Because of its size, the department can also offer an enticing diversity of learning opportunities. While the department has special strengths in both Renaissance literature and world literature in English, it also has a number of other notable strengths. We have a long tradition of teaching and research in ethnic American literature, and the faculty currently has teachers with specialties in the writings and cultures of African Americans, Asian Americans, Latinos, and Native Americans. The department also has groups of professors who teach interdisciplinary study, in American studies, Renaissance studies, women's studies, queer studies, cultural studies, performance studies, and the study of the relations between literature and science and technology. And it has splendid teachers of writing in its variety of forms, from fiction and poetry through expository writing and technical writing.

The number of majors and pre-majors in the English department is over 800. Although it is surely possible among so many to feel like an anonymous line on a printout, the numbers also clearly enable a wide variety of communities of interest and English-department subcultures. The department tries to cultivate such communities through receptions (for new majors, for students writing honors theses, for graduating seniors) and by sponsoring a variety of events (lectures, poetry and fiction readings, colloquia). Such communities are also fostered by student organizations, such as the English Society, which organizes literature-related trips, poetry readings, and writing groups, and publishes the literary magazine Jabberwocky. The opportunities at UMass abound to meet like-minded people, encounter new perspectives, and find a wealth of intellectual and cultural experiences.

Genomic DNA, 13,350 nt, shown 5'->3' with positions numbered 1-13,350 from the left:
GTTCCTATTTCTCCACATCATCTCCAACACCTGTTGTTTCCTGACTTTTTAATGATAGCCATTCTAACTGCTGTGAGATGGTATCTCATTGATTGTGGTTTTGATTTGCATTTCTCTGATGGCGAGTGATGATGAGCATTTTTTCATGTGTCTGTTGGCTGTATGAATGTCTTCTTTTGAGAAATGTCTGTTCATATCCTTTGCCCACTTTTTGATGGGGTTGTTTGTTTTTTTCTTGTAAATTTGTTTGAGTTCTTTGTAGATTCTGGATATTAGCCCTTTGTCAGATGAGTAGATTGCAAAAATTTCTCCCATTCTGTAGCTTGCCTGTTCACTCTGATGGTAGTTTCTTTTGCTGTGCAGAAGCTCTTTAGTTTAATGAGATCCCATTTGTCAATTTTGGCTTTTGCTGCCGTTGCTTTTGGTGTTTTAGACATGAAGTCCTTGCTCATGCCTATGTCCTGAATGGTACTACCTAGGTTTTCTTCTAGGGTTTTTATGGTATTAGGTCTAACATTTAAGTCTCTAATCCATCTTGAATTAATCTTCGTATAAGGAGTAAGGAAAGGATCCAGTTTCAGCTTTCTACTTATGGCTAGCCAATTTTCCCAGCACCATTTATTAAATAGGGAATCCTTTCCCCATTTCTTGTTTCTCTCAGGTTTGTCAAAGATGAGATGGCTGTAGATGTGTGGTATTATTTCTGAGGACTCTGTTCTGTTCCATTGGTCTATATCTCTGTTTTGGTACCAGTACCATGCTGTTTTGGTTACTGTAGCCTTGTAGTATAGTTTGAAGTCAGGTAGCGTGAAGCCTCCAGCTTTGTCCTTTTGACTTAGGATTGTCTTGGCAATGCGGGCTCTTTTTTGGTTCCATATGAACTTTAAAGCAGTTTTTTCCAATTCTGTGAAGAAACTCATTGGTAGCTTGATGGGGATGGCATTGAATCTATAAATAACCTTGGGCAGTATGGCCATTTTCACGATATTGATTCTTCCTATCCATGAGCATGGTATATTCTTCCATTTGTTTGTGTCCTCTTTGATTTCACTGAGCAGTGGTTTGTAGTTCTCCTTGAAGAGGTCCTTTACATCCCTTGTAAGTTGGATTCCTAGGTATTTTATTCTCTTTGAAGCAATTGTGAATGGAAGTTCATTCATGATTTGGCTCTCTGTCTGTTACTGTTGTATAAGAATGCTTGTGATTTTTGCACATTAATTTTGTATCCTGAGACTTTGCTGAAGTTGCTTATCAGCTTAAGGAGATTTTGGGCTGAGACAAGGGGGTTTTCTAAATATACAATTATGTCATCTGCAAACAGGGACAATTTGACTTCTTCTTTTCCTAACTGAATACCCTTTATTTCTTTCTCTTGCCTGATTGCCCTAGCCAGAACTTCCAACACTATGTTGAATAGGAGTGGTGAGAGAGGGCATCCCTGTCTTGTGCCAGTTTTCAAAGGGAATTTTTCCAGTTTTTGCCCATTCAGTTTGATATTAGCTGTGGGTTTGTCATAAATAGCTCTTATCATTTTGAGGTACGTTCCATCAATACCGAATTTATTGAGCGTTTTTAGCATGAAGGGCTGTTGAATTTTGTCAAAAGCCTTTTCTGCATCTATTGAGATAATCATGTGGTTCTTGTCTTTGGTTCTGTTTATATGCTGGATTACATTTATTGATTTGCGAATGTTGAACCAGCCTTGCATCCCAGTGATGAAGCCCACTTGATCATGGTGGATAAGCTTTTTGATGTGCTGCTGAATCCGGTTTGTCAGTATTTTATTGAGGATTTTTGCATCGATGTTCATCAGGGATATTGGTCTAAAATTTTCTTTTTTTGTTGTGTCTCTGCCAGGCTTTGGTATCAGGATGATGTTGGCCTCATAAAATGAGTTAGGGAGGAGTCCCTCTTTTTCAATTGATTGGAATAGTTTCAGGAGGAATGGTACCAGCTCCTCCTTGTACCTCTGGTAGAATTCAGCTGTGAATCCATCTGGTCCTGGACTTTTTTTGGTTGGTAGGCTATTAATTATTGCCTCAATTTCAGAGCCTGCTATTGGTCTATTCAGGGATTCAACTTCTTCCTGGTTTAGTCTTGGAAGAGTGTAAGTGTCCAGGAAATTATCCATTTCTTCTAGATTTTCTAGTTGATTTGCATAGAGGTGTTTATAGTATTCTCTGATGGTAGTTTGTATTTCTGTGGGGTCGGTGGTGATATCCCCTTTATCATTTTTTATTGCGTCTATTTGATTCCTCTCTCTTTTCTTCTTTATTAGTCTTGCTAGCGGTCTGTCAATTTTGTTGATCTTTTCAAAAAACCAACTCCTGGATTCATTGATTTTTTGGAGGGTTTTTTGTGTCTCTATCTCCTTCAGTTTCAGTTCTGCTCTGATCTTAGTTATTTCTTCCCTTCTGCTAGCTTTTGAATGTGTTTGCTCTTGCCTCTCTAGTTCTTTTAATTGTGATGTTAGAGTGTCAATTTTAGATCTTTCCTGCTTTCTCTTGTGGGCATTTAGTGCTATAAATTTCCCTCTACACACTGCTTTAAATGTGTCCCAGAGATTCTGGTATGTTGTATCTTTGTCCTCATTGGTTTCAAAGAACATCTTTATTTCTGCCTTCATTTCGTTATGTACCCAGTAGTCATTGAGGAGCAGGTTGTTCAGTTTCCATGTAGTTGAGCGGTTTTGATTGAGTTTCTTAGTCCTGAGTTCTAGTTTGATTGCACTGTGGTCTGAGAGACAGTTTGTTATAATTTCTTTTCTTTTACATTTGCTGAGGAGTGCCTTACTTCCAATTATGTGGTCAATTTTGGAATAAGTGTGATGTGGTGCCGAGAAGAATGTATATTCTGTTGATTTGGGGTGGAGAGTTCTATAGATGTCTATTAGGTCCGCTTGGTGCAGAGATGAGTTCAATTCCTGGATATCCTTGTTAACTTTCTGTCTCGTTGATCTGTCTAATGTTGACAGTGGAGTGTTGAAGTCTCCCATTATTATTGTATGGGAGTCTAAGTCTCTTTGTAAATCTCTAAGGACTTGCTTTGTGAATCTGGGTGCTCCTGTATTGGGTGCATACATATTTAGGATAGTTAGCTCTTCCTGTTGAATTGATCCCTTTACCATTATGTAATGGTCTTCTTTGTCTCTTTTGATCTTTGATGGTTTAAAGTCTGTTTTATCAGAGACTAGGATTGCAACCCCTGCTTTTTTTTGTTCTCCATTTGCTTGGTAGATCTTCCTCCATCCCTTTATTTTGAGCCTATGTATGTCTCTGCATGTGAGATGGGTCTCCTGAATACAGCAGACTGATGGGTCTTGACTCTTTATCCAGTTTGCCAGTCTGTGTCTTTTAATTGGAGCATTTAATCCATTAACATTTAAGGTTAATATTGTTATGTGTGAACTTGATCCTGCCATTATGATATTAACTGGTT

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Graduate Program

With an extraordinarily distinguished faculty of scholars and writers, a diverse and energetic cohort of graduate students, a rich array of resources in the Five College community, and an unusually strong commitment to job placement and professionalization for students, our graduate program in English attracts outstanding applicants from every state and from around the world. We place a high value on diversity, try actively to recruit and support minority applicants, and work hard to create an environment in which all colleagues are treated with the respect and given the support every person deserves.

The program offers three degrees: a Masters of Fine Arts (MFA) in Creative Writing, a Masters (MA) or a Doctorate (Ph.D.) in English and American Literature, and a Ph.D. in Composition and Rhetoric.